Saturday, December 7, 2013

Merry Christmas, SGR

SGR’s traditional Christmas party was held on Thursday evening, December 5 on the 3rd floor of the St. George Art Center.  Approximately 60 were in attendance and all enjoyed delicious food, lively conversation and outstanding entertainment provided by the Dixie Strings.  A silent auction, organized by Linda Baker, raised about $800 to be used for SGR projects.  Thanks to Cindy Loeber, who chaired the event and all those who contributed their time to set-up and clean-up, and donated items to be auctioned for fundraising.  Merry Christmas, one and all!!!

Tree Planting is Service Above Self

Members of the St. George Rotary Club went above and beyond in their efforts to provide “service above self” on a cold, rainy Saturday, November 23.   Along with several employees from the City of St. George’s parks and recreation department, SGR along with friends and family members gathered along the banks of the Virgin River for a tree planting service project – although what we planted could not technically be called “trees” – they were more like sticks in the mud!  City employees got the jump on us and had the project nearly completed by the time everyone arrived, but there was happy comradry and the reward at the end of our 20 minutes of service was another delicious outdoor breakfast prepared by our own Chef Gil Trujillo!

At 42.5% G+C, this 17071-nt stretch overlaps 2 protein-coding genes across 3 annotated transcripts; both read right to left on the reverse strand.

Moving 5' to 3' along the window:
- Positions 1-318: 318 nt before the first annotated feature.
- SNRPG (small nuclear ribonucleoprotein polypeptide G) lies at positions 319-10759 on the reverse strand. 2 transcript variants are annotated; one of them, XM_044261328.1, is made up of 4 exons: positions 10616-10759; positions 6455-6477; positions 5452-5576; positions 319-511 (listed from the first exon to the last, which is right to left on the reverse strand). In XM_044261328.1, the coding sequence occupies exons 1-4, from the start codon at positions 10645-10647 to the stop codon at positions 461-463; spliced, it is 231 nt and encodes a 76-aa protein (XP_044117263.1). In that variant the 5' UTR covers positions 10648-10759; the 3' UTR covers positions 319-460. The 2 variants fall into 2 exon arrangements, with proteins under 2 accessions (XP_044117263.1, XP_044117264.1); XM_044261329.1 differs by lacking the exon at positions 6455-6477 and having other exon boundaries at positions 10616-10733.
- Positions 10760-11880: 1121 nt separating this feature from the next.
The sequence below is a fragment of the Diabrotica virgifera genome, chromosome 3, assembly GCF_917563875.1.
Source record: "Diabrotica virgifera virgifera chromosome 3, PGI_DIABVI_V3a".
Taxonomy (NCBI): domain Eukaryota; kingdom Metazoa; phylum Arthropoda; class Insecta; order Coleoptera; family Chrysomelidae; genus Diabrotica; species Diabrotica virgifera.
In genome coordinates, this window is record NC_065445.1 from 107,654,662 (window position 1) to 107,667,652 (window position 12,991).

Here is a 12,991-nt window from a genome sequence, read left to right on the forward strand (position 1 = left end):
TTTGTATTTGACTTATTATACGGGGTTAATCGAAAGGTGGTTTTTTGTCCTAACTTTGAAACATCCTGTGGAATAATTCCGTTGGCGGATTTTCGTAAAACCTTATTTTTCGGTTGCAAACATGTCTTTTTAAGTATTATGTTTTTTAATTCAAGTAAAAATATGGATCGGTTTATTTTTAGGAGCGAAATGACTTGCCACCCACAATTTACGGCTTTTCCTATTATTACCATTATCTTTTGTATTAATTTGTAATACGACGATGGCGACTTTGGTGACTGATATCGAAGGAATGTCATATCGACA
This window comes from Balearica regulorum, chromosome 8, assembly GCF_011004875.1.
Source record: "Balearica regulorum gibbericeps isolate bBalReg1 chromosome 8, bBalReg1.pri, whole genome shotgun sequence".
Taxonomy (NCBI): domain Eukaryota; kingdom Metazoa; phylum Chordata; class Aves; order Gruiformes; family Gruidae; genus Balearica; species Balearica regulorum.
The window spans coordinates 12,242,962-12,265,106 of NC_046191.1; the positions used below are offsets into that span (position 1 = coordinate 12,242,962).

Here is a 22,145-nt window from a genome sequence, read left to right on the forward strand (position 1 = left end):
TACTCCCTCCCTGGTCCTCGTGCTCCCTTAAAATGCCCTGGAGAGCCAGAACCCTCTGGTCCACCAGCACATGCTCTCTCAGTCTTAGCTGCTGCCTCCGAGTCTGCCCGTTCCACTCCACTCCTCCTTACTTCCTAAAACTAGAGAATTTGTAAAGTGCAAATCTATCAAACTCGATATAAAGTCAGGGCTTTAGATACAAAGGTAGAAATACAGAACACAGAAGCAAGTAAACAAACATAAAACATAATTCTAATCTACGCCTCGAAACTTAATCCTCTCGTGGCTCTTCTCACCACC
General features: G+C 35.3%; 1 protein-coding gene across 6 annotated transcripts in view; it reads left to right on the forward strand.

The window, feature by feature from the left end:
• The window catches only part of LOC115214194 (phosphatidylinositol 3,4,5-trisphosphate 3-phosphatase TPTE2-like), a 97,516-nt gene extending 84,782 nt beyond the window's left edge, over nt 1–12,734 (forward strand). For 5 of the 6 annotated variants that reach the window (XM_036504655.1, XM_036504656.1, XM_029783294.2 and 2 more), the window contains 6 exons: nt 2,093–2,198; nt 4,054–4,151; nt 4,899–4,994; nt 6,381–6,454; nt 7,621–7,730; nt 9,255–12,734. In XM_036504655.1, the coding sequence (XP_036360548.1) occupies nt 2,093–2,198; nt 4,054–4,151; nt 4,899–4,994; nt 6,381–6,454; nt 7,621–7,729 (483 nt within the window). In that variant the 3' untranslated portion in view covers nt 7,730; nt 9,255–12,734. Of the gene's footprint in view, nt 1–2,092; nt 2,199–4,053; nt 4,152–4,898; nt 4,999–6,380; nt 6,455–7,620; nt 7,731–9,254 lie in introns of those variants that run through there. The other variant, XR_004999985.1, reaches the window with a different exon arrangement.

Why plant this particular kind of tree?  Club president Durant McArthur shares his knowledge of the southwestern willow flycatcher ((Empidonax traillii extimus), an endangered songbird which makes its home along riparian (stream) areas.  Empidonax is Latin for “mosquito king;”  It was declared an endangered species in by the US Fish and Wildlife Service in 1995. It prefers forested areas around rivers and streams. The species is associated with cottonwood, willow, box-elder, tamarisk, Russian olive, water birch, and alder.  Our tree planting is to provide nesting and cover habitat for this endangered species.  The southwestern willow flycatchers build nests made of shredded bark, cattail tufts, and grasses, usually in the fork of a willow growing near water. The eggs, which are buff-colored and dark on one end, are laid from early June through early July. The average breeding pair will produce about four eggs in four days. The southwestern willow flycatcher is imperiled by fires, water projects, livestock grazing, global warming, brown cowbird parasitism, and replacement of native habitats by introduced plant species. It migrates to tropical areas for the winter.

So SGR now has a service history including club, community, youth, international … and birds!  Thanks to all who came out to support the project … and thanks to Sheldon Banks for organizing it.